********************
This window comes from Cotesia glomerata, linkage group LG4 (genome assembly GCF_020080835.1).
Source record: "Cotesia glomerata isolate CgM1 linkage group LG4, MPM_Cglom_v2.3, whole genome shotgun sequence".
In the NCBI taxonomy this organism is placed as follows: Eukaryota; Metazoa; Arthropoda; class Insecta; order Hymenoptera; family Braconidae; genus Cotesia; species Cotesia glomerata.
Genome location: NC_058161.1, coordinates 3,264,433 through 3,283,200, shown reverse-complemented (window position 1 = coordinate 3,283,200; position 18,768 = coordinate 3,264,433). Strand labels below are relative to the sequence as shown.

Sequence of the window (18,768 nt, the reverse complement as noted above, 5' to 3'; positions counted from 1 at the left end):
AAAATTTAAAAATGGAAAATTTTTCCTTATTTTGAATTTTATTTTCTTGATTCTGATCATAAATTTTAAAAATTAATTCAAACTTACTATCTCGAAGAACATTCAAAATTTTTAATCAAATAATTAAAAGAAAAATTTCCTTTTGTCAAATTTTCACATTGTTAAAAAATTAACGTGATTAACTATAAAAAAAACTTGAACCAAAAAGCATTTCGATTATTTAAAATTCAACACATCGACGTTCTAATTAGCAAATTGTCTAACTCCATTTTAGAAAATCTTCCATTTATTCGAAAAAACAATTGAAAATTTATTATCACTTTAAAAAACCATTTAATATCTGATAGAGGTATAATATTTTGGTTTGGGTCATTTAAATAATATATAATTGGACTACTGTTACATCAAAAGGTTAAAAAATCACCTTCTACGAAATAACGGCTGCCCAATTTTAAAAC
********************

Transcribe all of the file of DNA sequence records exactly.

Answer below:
This window comes from Cotesia glomerata, linkage group LG4 (genome assembly GCF_020080835.1).
Source record: "Cotesia glomerata isolate CgM1 linkage group LG4, MPM_Cglom_v2.3, whole genome shotgun sequence".
In the NCBI taxonomy this organism is placed as follows: Eukaryota; Metazoa; Arthropoda; class Insecta; order Hymenoptera; family Braconidae; genus Cotesia; species Cotesia glomerata.
Genome location: NC_058161.1, coordinates 3,264,433 through 3,283,200, shown reverse-complemented (window position 1 = coordinate 3,283,200; position 18,768 = coordinate 3,264,433). Strand labels below are relative to the sequence as shown.

Sequence of the window (18,768 nt, the reverse complement as noted above, 5' to 3'; positions counted from 1 at the left end):
AAAATTTAAAAATGGAAAATTTTTCCTTATTTTGAATTTTATTTTCTTGATTCTGATCATAAATTTTAAAAATTAATTCAAACTTACTATCTCGAAGAACATTCAAAATTTTTAATCAAATAATTAAAAGAAAAATTTCCTTTTGTCAAATTTTCACATTGTTAAAAAATTAACGTGATTAACTATAAAAAAAACTTGAACCAAAAAGCATTTCGATTATTTAAAATTCAACACATCGACGTTCTAATTAGCAAATTGTCTAACTCCATTTTAGAAAATCTTCCATTTATTCGAAAAAACAATTGAAAATTTATTATCACTTTAAAAAACCATTTAATATCTGATAGAGGTATAATATTTTGGTTTGGGTCATTTAAATAATATATAATTGGACTACTGTTACATCAAAAGGTTAAAAAATCACCTTCTACGAAATAACGGCTGCCCAATTTTAAAAC